I do think both Shackleton and his lifeboat were amazing: Shackleton and his men for their skills and the boat for holding up through it all!
I realize it is the skill of the sailor, but also a bit of luck here and there, (and God too?!)- certainly in my case...as well as the boat...yes, Dave & Jaja Martin can circumnavigate in a Cal 25, but I wouldn't be able to, I need a Contessa 26 that will take care of me while I make mistakes! ;-)
Handrails - ie: stanchion bases, and yes, they do leak. Also, the chain plate opening into deck, depending how your boat sits, the water will run down to the strangest places. If you don't want to powerwash, etc. get a bottle of Fantastik or mildew remover, and a sponge and a bucket, and wash, wipe, wash more, wipe, etc...until you can eat off the surface...every bit of the surface. I use a toothbrush for hard to reach areas, not kidding! You must be thorough!
And then, you MUST ventilate the boat. Mildew will NOT grow if you have fresh air! I keep my hatches open all year, and have either a heater (when I am on boat) or the special low-electric mildew heaters (plugged in at dock) Also, keep all your cupboards, open, prop up your cushions, and move your locker lids to the side, "circulate, circulate, circulate" that air! :-) I also keep my engine hatch under the steps open so cool air from cockpit gets pulled in/out....I don't use a "Dri Z Air" and pellets thing, as when it collects the moisture, it just evaporates right back into the air if you don't empty it all the time. I have no mildew problems, and keep all my stuff on my boat all year here in the Pacific Northwest, and we have VERY RAINY weather - all the time!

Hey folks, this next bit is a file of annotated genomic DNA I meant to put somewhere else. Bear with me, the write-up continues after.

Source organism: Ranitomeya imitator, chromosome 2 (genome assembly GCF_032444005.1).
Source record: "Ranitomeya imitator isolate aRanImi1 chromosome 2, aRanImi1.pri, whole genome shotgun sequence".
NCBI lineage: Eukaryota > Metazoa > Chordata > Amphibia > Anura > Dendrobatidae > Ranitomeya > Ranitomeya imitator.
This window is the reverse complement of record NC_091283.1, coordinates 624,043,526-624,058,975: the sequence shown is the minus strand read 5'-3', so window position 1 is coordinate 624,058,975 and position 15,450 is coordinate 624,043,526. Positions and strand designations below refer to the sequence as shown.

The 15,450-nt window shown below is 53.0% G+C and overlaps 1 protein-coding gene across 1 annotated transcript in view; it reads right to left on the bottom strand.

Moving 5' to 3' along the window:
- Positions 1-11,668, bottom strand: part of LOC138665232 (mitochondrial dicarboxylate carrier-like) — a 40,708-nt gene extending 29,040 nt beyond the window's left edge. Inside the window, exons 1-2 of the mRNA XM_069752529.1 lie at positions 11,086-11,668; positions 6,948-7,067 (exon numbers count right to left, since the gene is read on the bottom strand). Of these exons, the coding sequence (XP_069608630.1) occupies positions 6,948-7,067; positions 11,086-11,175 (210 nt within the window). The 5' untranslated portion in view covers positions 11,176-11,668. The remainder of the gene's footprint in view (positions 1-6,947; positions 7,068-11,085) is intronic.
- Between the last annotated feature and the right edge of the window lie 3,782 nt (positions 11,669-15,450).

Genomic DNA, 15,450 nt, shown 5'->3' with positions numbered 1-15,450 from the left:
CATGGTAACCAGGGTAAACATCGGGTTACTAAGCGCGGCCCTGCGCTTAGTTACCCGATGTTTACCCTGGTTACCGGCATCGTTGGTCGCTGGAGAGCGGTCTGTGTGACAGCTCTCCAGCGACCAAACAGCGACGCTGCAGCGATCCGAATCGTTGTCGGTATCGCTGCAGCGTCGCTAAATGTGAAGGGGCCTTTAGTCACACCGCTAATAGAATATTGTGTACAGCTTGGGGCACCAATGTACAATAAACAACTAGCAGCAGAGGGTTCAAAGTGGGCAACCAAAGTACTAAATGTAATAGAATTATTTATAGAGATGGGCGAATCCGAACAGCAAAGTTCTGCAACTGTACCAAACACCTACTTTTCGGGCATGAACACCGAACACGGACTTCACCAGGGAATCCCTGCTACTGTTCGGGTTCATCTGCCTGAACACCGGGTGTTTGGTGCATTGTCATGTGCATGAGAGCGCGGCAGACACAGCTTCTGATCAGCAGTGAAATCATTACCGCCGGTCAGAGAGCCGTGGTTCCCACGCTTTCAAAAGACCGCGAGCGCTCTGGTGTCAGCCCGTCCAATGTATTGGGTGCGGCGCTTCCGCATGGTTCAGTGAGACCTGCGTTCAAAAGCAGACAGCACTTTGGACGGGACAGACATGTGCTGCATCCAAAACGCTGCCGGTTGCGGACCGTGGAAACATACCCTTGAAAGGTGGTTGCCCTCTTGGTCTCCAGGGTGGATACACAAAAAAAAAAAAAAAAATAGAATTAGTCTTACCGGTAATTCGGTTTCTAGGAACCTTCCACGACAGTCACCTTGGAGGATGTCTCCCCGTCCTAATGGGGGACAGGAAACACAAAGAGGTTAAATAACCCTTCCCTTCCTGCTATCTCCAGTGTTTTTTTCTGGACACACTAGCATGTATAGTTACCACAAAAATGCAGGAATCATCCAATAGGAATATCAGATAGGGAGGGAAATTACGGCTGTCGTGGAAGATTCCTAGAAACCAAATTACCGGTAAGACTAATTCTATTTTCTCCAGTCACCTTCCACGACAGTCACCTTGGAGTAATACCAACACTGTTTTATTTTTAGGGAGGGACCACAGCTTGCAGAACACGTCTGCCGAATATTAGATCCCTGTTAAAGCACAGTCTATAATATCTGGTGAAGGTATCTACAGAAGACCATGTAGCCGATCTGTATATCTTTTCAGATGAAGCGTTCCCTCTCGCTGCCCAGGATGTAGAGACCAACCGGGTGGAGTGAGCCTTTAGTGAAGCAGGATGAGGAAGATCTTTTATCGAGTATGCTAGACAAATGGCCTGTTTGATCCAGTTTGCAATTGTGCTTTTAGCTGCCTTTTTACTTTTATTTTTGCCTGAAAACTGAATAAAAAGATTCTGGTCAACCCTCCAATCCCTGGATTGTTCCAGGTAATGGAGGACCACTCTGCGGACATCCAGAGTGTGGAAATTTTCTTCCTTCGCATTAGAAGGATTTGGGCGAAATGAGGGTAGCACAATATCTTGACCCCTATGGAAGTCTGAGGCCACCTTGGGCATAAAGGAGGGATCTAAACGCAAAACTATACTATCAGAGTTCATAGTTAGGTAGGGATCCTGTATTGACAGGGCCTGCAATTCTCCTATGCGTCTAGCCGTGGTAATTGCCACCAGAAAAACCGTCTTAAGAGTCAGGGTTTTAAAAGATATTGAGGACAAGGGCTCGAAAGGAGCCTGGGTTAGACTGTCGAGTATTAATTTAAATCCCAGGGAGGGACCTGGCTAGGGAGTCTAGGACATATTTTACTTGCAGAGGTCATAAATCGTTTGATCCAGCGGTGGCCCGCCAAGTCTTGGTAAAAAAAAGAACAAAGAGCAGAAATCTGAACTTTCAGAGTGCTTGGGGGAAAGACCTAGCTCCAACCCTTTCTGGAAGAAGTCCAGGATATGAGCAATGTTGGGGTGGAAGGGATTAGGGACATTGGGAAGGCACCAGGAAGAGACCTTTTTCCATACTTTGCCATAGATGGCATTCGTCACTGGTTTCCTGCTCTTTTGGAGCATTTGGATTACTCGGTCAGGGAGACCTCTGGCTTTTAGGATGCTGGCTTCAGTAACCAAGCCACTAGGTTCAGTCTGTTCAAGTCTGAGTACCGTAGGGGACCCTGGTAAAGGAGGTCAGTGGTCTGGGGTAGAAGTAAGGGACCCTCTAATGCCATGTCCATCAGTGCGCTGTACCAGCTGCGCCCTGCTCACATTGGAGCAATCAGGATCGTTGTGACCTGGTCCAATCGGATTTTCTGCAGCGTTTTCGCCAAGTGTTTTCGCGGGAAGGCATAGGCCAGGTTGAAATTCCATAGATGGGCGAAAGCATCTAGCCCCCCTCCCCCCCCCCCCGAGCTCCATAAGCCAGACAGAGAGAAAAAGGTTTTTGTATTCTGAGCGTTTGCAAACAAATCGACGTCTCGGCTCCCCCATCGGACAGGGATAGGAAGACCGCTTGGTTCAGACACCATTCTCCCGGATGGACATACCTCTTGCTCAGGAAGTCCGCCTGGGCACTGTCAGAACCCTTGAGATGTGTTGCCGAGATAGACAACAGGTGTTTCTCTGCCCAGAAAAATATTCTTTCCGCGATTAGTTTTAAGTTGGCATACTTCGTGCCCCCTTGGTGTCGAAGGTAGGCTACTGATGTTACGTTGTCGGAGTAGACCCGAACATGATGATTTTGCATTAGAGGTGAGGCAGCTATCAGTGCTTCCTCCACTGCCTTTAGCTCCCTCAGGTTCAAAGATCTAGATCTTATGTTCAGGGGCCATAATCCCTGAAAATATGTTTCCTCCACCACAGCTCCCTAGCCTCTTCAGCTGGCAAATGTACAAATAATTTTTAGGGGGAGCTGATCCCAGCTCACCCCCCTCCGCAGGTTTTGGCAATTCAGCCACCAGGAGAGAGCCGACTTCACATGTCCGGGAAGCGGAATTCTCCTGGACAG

If you have cracks of any kind around a stanchion: use that as another excuse to re-bed that stanchion...1/2 of mine have been rebedded, and the ones that haven't: I can tell they leak because of the rusted bolts and wetness around base of the nuts (yes, contorting arms and using mirrors and lights is a fine art!) ...and water and leaks and cracks are not good for anybody or anything!
Re: about the double hull #: it's Jose whom you've seen on the forum who has the second hull #324 - I got all excited and so did he when I first e-mailed him yelling: "DO YOU KNOW WHOSE BOAT YOU HAVE?!!" He then discovered there were two hull #s...who would have thought that, of all the hull #s to double up on! And mine is hull #318, so I am almost famous by association to Tania's boat?! ;-)